Rights group slams Syria rebels for ‘human shields’

The rights group noted that a similar practice was reported in September, in two government-held Shiite towns under rebel siege in Idlib province.

The rights group noted that a similar practice was reported in September, in two government-held Shiite towns under rebel siege in Idlib province.


Human Rights Watch has accused Syrian rebel groups outside Damascus of war crimes after they placed hostages including civilians in cages for use as “human shields” to deter government strikes.

Video posted over the weekend showed dozens of captives, among them soldiers and civilians, in cages being transported to different parts of the Eastern Ghouta region outside Damascus.

The Syrian Observatory for Human Rights said the powerful Jaish al-Islam group had placed the caged captives in public squares to deter government bombing.

Human Rights Watch said the practice “constitutes hostage-taking and an outrage against their personal dignity, which are both war crimes.”

“Nothing can justify caging people and intentionally putting them in harm’s way, even if the purpose is to stop indiscriminate government attacks,” said HRW deputy Middle East director Nadim Houry.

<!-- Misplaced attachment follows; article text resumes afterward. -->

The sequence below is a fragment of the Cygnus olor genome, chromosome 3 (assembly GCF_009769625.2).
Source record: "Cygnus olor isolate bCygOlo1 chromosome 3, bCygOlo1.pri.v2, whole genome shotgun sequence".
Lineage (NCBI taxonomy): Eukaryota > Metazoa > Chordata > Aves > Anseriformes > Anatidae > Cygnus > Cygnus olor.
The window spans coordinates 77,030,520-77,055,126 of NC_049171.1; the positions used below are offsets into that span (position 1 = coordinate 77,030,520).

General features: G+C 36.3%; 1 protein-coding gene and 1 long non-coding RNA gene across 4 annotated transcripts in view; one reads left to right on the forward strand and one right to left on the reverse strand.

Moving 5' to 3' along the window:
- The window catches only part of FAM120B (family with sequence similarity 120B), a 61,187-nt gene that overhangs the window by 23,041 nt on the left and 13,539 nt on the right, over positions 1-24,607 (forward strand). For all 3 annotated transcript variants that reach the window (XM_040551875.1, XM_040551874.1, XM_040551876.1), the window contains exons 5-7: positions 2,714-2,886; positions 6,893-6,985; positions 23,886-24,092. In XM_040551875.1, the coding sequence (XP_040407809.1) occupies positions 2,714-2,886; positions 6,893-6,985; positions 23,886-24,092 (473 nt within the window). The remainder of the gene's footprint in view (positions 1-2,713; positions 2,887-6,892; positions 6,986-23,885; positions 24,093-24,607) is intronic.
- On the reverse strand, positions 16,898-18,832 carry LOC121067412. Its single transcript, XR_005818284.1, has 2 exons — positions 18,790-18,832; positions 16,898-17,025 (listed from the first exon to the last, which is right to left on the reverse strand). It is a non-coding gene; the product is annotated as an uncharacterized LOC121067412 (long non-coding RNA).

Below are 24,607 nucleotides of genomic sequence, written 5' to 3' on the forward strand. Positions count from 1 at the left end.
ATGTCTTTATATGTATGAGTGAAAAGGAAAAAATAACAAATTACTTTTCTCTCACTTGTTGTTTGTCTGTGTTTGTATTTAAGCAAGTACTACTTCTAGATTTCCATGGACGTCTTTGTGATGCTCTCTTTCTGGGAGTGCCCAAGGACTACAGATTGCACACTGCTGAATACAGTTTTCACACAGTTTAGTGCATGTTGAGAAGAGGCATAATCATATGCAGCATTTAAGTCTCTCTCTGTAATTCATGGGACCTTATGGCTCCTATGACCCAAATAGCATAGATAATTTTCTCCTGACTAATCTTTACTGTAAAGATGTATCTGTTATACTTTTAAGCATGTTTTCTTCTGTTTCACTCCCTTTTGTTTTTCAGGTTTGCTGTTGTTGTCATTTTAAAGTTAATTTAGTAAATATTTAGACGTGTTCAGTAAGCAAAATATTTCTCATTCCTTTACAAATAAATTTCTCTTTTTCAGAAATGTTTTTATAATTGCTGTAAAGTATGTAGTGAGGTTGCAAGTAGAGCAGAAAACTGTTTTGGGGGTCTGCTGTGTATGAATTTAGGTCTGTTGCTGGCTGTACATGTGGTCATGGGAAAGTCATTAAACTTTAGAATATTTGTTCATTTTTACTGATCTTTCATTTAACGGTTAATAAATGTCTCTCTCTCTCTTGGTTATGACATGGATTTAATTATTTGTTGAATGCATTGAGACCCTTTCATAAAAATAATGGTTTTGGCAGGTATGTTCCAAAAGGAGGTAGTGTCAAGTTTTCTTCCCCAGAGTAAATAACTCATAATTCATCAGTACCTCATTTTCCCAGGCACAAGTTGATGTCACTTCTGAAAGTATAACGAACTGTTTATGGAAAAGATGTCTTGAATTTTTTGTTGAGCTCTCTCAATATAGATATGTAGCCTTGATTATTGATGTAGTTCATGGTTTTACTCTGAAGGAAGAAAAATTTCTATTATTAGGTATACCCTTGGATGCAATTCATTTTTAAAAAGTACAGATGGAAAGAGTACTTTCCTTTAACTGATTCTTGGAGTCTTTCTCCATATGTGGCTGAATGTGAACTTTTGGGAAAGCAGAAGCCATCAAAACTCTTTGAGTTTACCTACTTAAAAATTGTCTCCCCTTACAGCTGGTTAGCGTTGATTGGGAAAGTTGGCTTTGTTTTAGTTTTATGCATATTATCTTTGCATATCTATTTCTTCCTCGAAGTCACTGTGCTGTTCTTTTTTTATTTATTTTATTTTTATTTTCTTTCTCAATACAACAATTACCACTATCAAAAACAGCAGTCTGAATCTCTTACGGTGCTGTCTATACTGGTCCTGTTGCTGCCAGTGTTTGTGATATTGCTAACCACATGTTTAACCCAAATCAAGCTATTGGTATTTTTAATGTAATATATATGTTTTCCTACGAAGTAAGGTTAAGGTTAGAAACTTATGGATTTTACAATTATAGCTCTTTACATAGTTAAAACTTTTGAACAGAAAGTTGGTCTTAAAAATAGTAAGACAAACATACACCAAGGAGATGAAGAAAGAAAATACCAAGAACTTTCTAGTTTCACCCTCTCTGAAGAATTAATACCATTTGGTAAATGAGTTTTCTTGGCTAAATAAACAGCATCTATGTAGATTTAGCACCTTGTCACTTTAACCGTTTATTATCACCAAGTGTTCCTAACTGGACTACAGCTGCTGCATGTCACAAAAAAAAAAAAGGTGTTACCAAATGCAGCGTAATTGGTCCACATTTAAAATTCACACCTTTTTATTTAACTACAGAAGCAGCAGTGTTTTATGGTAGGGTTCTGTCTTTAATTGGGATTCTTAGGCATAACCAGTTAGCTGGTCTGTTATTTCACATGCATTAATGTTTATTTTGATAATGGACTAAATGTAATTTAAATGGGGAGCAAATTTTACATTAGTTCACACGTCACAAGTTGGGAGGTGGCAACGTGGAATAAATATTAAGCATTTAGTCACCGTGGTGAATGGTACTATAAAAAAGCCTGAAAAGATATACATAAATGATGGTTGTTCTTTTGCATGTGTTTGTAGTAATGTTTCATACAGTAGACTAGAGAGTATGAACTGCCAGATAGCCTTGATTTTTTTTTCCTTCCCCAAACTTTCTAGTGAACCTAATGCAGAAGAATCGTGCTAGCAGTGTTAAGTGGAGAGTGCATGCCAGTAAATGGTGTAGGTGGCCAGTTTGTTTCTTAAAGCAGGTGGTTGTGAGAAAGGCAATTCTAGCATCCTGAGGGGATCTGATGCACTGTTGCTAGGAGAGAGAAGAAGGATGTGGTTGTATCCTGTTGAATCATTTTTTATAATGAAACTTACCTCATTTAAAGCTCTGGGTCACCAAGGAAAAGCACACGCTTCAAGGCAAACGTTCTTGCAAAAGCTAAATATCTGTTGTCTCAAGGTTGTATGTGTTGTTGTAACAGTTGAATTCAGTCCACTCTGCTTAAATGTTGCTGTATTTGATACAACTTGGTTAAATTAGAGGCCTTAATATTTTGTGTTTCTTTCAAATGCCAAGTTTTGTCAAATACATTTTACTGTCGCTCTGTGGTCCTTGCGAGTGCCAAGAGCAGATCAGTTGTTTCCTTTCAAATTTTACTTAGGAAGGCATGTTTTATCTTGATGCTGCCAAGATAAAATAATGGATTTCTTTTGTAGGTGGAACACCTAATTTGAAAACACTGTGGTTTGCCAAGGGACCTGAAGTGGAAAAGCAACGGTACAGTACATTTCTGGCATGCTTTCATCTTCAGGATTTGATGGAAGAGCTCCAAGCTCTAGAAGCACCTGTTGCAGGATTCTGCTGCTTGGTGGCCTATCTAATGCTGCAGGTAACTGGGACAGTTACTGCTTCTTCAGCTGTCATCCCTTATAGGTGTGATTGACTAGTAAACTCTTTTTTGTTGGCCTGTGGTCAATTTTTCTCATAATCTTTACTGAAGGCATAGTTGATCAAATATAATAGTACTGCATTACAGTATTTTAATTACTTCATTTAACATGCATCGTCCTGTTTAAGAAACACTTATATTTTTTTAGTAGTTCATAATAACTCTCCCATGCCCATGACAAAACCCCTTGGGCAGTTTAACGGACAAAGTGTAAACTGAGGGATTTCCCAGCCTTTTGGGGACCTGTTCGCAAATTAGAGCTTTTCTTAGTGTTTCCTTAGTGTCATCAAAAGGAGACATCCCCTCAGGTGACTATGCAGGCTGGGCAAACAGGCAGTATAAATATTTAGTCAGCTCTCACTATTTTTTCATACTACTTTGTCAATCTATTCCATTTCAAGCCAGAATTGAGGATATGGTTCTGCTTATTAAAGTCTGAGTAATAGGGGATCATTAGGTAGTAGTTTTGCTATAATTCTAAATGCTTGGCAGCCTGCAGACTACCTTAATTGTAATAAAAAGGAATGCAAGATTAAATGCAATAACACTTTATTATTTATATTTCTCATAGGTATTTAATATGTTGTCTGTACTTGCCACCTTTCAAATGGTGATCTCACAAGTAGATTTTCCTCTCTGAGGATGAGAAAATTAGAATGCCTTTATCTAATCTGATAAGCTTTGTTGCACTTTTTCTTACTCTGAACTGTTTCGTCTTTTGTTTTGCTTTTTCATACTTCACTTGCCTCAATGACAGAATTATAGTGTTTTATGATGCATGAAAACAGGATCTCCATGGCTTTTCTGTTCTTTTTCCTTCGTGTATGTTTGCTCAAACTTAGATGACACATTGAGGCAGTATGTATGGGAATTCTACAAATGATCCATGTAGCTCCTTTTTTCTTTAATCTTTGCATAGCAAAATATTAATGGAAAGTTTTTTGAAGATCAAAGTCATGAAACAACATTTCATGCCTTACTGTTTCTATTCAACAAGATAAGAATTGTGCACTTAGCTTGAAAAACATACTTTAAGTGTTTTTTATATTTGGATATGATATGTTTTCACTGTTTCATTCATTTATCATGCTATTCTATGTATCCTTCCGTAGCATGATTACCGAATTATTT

“Ending Syria’s downward spiral requires international backers of armed groups as well as the government to make protecting civilians a top priority.”

The rights group noted that a similar practice was reported in September, in two government-held Shiite towns under rebel siege in Idlib province.

There images emerged purporting to show captured rebels placed in a cage on a building in one of the villages to deter opposition shelling.

Eastern Ghouta is a rebel stronghold outside Damascus and a frequent target of heavy and bloody government air strikes and shelling.

At least 70 people were killed and 550 wounded in government attacks on Douma, in Eastern Ghouta, last week, according to non-governmental organisation Doctors Without Borders.

Rebels in the region regularly bombard the capital, and rights groups have condemned both sides for their indiscriminate fire.

More than 250,000 people have been killed in Syria since the conflict began in March 2011 with anti-government protests.

All sides in the complex civil war have been accused of abuses of varying degrees, including the use of banned weapons, torture, arbitrary arrest and execution.

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